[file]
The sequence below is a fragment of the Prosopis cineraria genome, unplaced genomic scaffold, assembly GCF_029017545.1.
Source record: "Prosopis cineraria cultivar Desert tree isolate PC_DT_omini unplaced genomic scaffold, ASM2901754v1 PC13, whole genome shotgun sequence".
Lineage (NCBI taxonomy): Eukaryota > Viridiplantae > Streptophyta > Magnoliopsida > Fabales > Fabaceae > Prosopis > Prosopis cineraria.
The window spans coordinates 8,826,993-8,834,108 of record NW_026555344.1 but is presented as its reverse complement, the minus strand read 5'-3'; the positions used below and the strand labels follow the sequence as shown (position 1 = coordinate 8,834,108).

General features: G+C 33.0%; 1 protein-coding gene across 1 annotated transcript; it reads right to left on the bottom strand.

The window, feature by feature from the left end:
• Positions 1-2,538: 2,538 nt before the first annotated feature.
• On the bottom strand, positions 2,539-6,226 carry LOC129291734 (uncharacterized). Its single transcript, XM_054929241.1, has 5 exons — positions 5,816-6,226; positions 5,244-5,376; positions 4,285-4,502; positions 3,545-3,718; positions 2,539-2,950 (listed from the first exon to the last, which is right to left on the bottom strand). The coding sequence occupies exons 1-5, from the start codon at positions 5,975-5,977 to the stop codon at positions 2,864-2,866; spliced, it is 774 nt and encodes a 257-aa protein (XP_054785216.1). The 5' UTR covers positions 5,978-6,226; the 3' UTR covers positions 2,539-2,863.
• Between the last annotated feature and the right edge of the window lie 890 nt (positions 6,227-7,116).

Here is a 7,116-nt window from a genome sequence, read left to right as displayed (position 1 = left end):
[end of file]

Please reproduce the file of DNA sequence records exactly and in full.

The sequence below is a fragment of the Prosopis cineraria genome, unplaced genomic scaffold, assembly GCF_029017545.1.
Source record: "Prosopis cineraria cultivar Desert tree isolate PC_DT_omini unplaced genomic scaffold, ASM2901754v1 PC13, whole genome shotgun sequence".
Lineage (NCBI taxonomy): Eukaryota > Viridiplantae > Streptophyta > Magnoliopsida > Fabales > Fabaceae > Prosopis > Prosopis cineraria.
The window spans coordinates 8,826,993-8,834,108 of record NW_026555344.1 but is presented as its reverse complement, the minus strand read 5'-3'; the positions used below and the strand labels follow the sequence as shown (position 1 = coordinate 8,834,108).

General features: G+C 33.0%; 1 protein-coding gene across 1 annotated transcript; it reads right to left on the bottom strand.

The window, feature by feature from the left end:
• Positions 1-2,538: 2,538 nt before the first annotated feature.
• On the bottom strand, positions 2,539-6,226 carry LOC129291734 (uncharacterized). Its single transcript, XM_054929241.1, has 5 exons — positions 5,816-6,226; positions 5,244-5,376; positions 4,285-4,502; positions 3,545-3,718; positions 2,539-2,950 (listed from the first exon to the last, which is right to left on the bottom strand). The coding sequence occupies exons 1-5, from the start codon at positions 5,975-5,977 to the stop codon at positions 2,864-2,866; spliced, it is 774 nt and encodes a 257-aa protein (XP_054785216.1). The 5' UTR covers positions 5,978-6,226; the 3' UTR covers positions 2,539-2,863.
• Between the last annotated feature and the right edge of the window lie 890 nt (positions 6,227-7,116).

Here is a 7,116-nt window from a genome sequence, read left to right as displayed (position 1 = left end):